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Denver Colorado Family Law Blog

Boundaries during separation & divorce: the marital residence

When a marriage ends, particularly when a couple has created a family, it is very disorienting for everyone. It may be difficult to figure out how to rebuild your life after separating and during divorce. However, a good place to begin is with your boundary setting, particularly in your living space and by managing the co-parenting relationship.

Parental meltdowns harmful to children

Most modern-day parents understand that it not okay to use corporal punishment on children, yet they may still regularly verbally abuse their children either to vent their anger or to share their frustration. This is thought to be an improvement over past generations of parents who inflicted various kinds of physical punishment using their hand or an object like a belt.

Too much too often

Confidentiality and mediation

Mediation is often used for couples filing for divorce these days. Whereas litigation before a judge was the traditional way of doing things, this format has several benefits, most notably it keeps the case out of court. This means that the couple does not have to wait their turn in a crowded court schedule, and that faster resolution keeps the attorney expenses down as well. Families like it because it is less combative and enables the two sides to resolve their issues in a collaborative manner rather than leaving it to a judge. While litigation means public records, mediation is done behind closed doors and thus keeps the details of the split private.

Colorados confidentiality clause

IVF Twins both get citizenship

In vitro fertilization is an option that more and more families are using. This can help married couples who are having difficulties conceiving children, or it can be an option for same-sex couples who choose to have children through biological means rather than adoption. The latter was the case for a married couple who opted to have twins with help of an egg donor and a surrogate.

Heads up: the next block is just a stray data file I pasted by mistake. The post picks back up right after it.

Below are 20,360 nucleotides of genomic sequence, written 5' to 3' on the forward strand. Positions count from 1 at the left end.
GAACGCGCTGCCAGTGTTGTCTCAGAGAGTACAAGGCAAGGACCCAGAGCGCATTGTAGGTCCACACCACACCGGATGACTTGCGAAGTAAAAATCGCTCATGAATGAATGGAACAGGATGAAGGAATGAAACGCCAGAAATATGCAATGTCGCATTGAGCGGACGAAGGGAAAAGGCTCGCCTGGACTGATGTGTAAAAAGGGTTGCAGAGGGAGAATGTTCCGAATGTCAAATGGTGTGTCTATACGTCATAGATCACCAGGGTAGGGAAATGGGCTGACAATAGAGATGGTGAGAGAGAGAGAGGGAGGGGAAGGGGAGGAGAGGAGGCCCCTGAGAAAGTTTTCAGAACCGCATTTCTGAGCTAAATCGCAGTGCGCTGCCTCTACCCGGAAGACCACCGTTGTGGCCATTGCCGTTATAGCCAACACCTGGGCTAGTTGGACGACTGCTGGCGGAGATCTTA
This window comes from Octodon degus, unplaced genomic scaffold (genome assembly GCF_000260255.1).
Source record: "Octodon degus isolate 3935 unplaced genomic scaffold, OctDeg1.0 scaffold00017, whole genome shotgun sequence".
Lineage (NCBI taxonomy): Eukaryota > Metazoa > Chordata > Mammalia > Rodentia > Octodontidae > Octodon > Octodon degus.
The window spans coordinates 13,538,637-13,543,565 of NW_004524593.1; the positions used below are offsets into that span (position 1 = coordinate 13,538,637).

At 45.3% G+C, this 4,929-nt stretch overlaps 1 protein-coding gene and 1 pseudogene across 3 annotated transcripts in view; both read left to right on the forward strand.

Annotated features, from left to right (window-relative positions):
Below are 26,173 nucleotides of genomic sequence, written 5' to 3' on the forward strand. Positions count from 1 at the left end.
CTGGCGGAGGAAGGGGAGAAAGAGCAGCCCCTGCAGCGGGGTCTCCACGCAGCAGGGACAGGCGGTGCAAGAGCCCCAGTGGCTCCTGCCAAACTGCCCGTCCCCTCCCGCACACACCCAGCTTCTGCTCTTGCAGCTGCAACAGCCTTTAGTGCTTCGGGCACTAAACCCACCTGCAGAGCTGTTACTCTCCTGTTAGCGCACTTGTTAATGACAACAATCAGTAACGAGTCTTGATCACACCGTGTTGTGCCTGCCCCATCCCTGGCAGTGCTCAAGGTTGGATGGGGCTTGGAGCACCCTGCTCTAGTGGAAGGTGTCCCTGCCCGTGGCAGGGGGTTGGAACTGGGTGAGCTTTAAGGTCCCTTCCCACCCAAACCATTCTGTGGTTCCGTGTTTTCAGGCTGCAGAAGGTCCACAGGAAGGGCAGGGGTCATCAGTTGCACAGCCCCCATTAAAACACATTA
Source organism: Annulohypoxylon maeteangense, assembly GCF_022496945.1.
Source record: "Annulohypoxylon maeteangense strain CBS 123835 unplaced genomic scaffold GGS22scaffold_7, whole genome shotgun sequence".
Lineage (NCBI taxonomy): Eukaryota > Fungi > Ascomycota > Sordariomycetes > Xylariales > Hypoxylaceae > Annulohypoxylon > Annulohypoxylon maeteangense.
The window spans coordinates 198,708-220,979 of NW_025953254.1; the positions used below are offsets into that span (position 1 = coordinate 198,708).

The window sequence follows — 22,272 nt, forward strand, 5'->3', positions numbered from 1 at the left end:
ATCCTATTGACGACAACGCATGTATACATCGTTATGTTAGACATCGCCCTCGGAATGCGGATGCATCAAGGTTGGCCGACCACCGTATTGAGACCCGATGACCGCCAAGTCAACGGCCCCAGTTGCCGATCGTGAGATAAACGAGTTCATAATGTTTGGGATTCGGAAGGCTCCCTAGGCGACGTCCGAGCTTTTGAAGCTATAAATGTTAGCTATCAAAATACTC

One man was from the U.S. and the other was from Israel. In choosing twins, they opted to have each of them fertilize an egg, which is not uncommon, and have them carried together by the surrogate. The parents who lived in Canada at the time they ran afoul of the U.S. State Department when it came time to get passports for the boys. The consulate in Canada insisted on DNA testing of the boys to determine parentage (which the parents knew, but had been a secret). After testing results, citizenship and a passport were given to the child of the American father, and visitor status to the child of the Israeli father.

Is your spouse hiding marital assets?

It is typical that one spouse handles a family’s finances, but it is great time for the other to get involved now with tax season in full swing. While it does not hurt for the non-bill-payer or finance person to understand the family’s financial plan, it becomes almost crucial when a spouse is contemplating divorce or has concerns about the family finances.

The unfortunate truth is that temptation can get the best of a spouse, prompting them to hide money or property that are actually marital assets. Common examples include stashing cash in a safe deposit box, opening offshore accounts or deferring bonuses or compensation until after the divorce. One CPA even tried overpaying his taxes to the IRS with an eye towards filing for a refund after the divorce. He was unsuccessful, but it nonetheless illustrates the lengths to which people will go.

Divorce in the digital era